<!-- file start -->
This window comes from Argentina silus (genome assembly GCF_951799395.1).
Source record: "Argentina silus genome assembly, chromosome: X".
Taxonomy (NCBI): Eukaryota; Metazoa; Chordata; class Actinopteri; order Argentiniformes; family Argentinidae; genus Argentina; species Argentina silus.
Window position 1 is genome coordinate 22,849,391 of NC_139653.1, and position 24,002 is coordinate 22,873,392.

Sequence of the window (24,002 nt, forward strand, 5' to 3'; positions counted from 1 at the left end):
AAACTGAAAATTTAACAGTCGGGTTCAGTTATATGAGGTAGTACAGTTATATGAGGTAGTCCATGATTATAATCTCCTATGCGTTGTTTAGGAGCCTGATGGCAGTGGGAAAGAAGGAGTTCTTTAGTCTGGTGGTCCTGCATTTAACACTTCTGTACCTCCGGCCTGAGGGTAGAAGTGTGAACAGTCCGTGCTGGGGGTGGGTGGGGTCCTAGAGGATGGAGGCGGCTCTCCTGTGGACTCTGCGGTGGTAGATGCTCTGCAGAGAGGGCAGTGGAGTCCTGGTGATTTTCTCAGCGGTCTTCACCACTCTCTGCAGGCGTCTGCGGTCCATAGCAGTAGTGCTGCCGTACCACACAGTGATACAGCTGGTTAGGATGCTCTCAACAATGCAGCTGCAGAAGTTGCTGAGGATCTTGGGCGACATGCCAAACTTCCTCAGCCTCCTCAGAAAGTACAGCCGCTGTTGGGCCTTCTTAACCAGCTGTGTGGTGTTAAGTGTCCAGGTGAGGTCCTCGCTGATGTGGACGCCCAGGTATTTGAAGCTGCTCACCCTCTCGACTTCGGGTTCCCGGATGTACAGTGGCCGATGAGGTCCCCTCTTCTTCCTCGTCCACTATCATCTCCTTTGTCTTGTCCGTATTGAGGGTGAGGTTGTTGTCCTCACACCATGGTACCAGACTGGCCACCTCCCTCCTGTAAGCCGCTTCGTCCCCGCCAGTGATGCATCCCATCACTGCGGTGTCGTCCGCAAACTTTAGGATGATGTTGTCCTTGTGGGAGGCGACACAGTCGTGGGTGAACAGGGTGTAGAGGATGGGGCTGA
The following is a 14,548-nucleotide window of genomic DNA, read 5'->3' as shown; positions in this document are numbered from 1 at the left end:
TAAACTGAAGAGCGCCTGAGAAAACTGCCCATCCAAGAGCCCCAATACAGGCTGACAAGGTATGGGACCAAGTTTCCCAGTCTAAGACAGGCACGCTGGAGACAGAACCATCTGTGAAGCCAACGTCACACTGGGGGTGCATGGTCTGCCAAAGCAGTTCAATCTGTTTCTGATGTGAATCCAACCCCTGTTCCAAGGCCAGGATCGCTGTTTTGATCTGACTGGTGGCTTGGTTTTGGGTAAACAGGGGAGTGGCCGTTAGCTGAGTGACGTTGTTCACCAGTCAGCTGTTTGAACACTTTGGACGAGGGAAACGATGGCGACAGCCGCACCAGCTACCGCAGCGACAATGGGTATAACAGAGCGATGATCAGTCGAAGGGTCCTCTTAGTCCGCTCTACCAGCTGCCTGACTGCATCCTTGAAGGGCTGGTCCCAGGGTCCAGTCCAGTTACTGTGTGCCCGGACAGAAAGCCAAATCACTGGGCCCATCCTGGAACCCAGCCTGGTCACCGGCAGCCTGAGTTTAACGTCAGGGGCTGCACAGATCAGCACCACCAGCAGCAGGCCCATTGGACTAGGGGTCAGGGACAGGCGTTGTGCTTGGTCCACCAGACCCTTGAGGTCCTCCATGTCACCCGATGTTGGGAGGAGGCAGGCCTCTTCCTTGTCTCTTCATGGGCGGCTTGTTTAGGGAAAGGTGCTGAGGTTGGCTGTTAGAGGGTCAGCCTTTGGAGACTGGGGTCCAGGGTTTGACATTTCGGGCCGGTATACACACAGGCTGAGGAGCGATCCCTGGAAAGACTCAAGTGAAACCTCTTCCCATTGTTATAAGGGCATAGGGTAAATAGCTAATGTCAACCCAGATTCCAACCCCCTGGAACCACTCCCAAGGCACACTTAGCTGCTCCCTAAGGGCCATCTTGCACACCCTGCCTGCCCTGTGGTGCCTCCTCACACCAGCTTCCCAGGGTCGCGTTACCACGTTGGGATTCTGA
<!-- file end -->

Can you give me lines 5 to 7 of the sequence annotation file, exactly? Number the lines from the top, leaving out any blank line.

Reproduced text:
Sequence of the window (24,002 nt, forward strand, 5' to 3'; positions counted from 1 at the left end):
AAACTGAAAATTTAACAGTCGGGTTCAGTTATATGAGGTAGTACAGTTATATGAGGTAGTCCATGATTATAATCTCCTATGCGTTGTTTAGGAGCCTGATGGCAGTGGGAAAGAAGGAGTTCTTTAGTCTGGTGGTCCTGCATTTAACACTTCTGTACCTCCGGCCTGAGGGTAGAAGTGTGAACAGTCCGTGCTGGGGGTGGGTGGGGTCCTAGAGGATGGAGGCGGCTCTCCTGTGGACTCTGCGGTGGTAGATGCTCTGCAGAGAGGGCAGTGGAGTCCTGGTGATTTTCTCAGCGGTCTTCACCACTCTCTGCAGGCGTCTGCGGTCCATAGCAGTAGTGCTGCCGTACCACACAGTGATACAGCTGGTTAGGATGCTCTCAACAATGCAGCTGCAGAAGTTGCTGAGGATCTTGGGCGACATGCCAAACTTCCTCAGCCTCCTCAGAAAGTACAGCCGCTGTTGGGCCTTCTTAACCAGCTGTGTGGTGTTAAGTGTCCAGGTGAGGTCCTCGCTGATGTGGACGCCCAGGTATTTGAAGCTGCTCACCCTCTCGACTTCGGGTTCCCGGATGTACAGTGGCCGATGAGGTCCCCTCTTCTTCCTCGTCCACTATCATCTCCTTTGTCTTGTCCGTATTGAGGGTGAGGTTGTTGTCCTCACACCATGGTACCAGACTGGCCACCTCCCTCCTGTAAGCCGCTTCGTCCCCGCCAGTGATGCATCCCATCACTGCGGTGTCGTCCGCAAACTTTAGGATGATGTTGTCCTTGTGGGAGGCGACACAGTCGTGGGTGAACAGGGTGTAGAGGATGGGGCTGA
The following is a 14,548-nucleotide window of genomic DNA, read 5'->3' as shown; positions in this document are numbered from 1 at the left end: